Using humor in the workplace can be risky, but done right, humor at work can help you be happier with your job, feel less stressed out, and even make you more productive. Follow these three guidelines for using humor in the workplace successfully.
I’ve enjoyed every job I’ve ever had. That’s not to say I’ve had inherently fun jobs–cart-pusher at a grocery store, order fullfiller in a factory, resident advisor, project manager, speaker–but I have found ways to enjoy all of them.
That’s not the case for many people. Fifty-two percent of Americans are unsatisfied with their jobs and more than three-quarters say they would relocate if it meant better vibes at work. What most people don’t realize is that using humor in the workplace is an individual choice you make every single day. You are responsible for your own job satisfaction. And if you choose humor, you will be more productive, less stressed, and happier.
To effectively use humor in the workplace, follow these three components of the Humor MAP:
The medium of humor is all about the how. How is the humor going to be received by the audience? Will it be in a live presentation, pre-recorded on video, or written on a sheet of paper?
Depending on the medium, different types of humor are more effective. One type of humor (e.g. music) may be perfect for one medium (aural) but terrible for others (visual). And some of you may be confused by my classification of music as humor. But humor is anything that is comic, absurd, or incongruous that causes amusement. Music can be all three. Take the chorus from this song by Rihanna:
Work, work, work, work, work, work
You see me I be work, work, work, work, work, work
This song was number one in America for nine weeks; it was nominated for two Grammy Awards. It was not because of how the lyrics read on the page. But when you hear Rihanna sing it, that’s a different story.
When thinking about your medium, think about how the humor will be experienced. In real-time conversation, you can use jokes or sarcasm because it’s easy to gauge a reaction and your delivery can help show that you’re being facetious. Emails and texts are more easily misconstrued. “I hate you” seems pretty bad. “I hate you!” seems even worse. “I hate you :)” seems flirty. Choose a type of humor that works best for the medium you will use.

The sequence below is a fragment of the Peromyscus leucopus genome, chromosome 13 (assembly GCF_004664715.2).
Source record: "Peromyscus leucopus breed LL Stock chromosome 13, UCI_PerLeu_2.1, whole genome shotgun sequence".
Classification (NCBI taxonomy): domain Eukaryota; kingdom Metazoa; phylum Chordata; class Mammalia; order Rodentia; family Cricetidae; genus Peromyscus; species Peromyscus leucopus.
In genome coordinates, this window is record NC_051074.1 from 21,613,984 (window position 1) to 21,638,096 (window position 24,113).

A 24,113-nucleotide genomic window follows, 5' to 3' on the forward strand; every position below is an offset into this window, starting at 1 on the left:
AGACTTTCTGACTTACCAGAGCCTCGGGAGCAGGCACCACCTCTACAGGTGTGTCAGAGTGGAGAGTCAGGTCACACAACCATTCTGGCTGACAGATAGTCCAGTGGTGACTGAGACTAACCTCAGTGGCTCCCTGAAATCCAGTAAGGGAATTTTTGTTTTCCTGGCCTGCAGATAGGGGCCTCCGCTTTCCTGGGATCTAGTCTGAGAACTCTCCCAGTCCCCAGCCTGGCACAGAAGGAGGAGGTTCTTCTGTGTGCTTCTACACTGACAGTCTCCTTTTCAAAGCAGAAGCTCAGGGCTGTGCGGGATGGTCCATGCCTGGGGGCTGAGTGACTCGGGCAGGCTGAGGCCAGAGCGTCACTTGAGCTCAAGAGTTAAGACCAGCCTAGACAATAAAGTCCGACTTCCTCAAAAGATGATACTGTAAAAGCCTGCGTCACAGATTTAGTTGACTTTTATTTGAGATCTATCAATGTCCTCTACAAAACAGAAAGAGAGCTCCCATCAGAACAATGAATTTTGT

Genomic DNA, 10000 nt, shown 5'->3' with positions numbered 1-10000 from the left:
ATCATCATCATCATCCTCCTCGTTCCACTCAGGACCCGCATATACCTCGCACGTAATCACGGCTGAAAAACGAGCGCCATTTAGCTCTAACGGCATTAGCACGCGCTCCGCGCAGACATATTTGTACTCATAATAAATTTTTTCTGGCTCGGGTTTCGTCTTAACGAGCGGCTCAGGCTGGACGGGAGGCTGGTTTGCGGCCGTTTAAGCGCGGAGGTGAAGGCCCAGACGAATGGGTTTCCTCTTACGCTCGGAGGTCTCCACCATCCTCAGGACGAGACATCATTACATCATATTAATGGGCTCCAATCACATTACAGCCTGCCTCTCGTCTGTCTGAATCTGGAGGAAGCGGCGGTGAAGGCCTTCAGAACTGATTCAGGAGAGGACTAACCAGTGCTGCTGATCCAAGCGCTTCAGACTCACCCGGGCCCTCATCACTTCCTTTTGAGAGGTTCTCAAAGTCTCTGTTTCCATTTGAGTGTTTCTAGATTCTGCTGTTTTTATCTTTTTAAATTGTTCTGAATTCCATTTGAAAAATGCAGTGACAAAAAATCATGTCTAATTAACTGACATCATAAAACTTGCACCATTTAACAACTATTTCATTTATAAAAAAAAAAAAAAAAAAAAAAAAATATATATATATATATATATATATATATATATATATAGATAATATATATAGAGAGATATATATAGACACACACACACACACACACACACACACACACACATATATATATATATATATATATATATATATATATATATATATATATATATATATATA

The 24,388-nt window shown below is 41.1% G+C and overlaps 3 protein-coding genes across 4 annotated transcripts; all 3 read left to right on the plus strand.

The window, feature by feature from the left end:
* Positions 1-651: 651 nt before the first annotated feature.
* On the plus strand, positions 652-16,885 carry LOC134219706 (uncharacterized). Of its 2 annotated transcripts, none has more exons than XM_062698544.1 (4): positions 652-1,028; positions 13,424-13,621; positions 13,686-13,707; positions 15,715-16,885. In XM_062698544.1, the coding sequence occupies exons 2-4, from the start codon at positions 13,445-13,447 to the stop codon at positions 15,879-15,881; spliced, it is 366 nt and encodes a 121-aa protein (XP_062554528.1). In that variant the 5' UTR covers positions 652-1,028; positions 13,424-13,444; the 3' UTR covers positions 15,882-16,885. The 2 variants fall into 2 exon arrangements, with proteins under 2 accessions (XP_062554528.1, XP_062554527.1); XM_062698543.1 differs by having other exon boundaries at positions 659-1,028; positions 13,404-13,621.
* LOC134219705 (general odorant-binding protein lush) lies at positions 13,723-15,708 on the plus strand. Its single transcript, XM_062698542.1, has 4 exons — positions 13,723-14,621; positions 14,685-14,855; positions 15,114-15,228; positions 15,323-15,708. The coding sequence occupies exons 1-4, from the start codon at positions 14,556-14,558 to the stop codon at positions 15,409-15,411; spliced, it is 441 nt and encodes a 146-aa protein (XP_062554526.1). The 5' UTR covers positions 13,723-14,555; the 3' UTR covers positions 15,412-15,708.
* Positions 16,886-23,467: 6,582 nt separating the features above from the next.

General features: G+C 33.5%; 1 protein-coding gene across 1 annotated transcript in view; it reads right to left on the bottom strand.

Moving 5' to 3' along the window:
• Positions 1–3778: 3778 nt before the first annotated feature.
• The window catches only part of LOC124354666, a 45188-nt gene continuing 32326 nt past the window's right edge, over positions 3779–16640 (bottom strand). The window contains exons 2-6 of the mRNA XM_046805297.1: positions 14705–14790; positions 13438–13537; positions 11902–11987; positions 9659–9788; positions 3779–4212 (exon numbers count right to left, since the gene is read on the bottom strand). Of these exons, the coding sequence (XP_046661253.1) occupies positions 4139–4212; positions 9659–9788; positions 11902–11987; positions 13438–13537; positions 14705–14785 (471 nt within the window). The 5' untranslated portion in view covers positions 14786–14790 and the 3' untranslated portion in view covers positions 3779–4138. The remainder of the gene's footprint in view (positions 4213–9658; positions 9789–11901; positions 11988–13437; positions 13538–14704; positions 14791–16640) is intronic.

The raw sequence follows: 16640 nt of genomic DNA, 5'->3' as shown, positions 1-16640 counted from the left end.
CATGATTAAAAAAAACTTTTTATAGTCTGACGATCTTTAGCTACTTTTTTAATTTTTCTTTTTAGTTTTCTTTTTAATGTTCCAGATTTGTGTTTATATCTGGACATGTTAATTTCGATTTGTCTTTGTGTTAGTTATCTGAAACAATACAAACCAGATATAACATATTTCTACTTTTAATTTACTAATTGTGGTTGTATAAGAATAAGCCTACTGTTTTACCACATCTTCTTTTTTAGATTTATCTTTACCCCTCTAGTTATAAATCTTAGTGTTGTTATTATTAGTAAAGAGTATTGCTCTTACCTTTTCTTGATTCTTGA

The next component of the Humor MAP is the audience, which is all about the who. Who will be the recipient of your humor? What do they know? What do they expect? What do they need? Understanding this is vital for all communication, not only humor. Had the kidnappers in the movie Taken known what Liam Neeson’s character knew, the movie would have been called Not Taken.
You also want to be clear about what your relationship is to the audience. A joke that you make with a coworker you’ve known for fifteen years may be very different than what you might say to a client you’re meeting for the first time. Sometimes the only difference between humor that is successful versus humor that seems aggressive is your relationship with a person. In general, it’s safest to use humor that is positive and inclusive (think fun activity rather than biting sarcasm).
If you want to use humor effectively, you have to know your audience. That is the only way you can choose the right type of humor to fulfill your purpose. Otherwise, you run the risk of boring, confusing, alienating, or upsetting them.
The final component of the Humor MAP is also the most important because it’s all about the why. Why are you using humor? Is it to increase productivity, expand learning, or develop creativity? Like a five-year-old, you want to understand why, why, why, why, why.
Without knowing why you’re using humor, you’re likely to miss the mark and turn people off in the process. If you want to use humor to help people better understand a concept, including an analogy they don’t get won’t help. The humor you decide to use should be aligned with the outcome you hope to achieve.
This is also how you avoid being seen as a jester or clown at work. When people see that your humor is directly connected to getting better results, they see its value. It’s not that so-and-so is always cracking jokes, it’s that so-and-so is great at getting people to pay attention or leads these really great meetings or really likes Star Wars.
By understanding your Humor MAP, you’ll have a clear idea of what kind of humor to use. And when you’re intentional about the humor you use, you increase the chance that you’ll not only delight your audience but also achieve your goals.
Andrew Tarvin is the world’s first humor engineer, teaching people how to get better results while having more fun. He is the author of Humor That Works: The Missing Skill for Success and Happiness at Work and CEO of Humor That Works, a consultancy for human effectiveness. For more information, please visit, www.drewtarvin.com and connect with him on Twitter, @drewtarvin.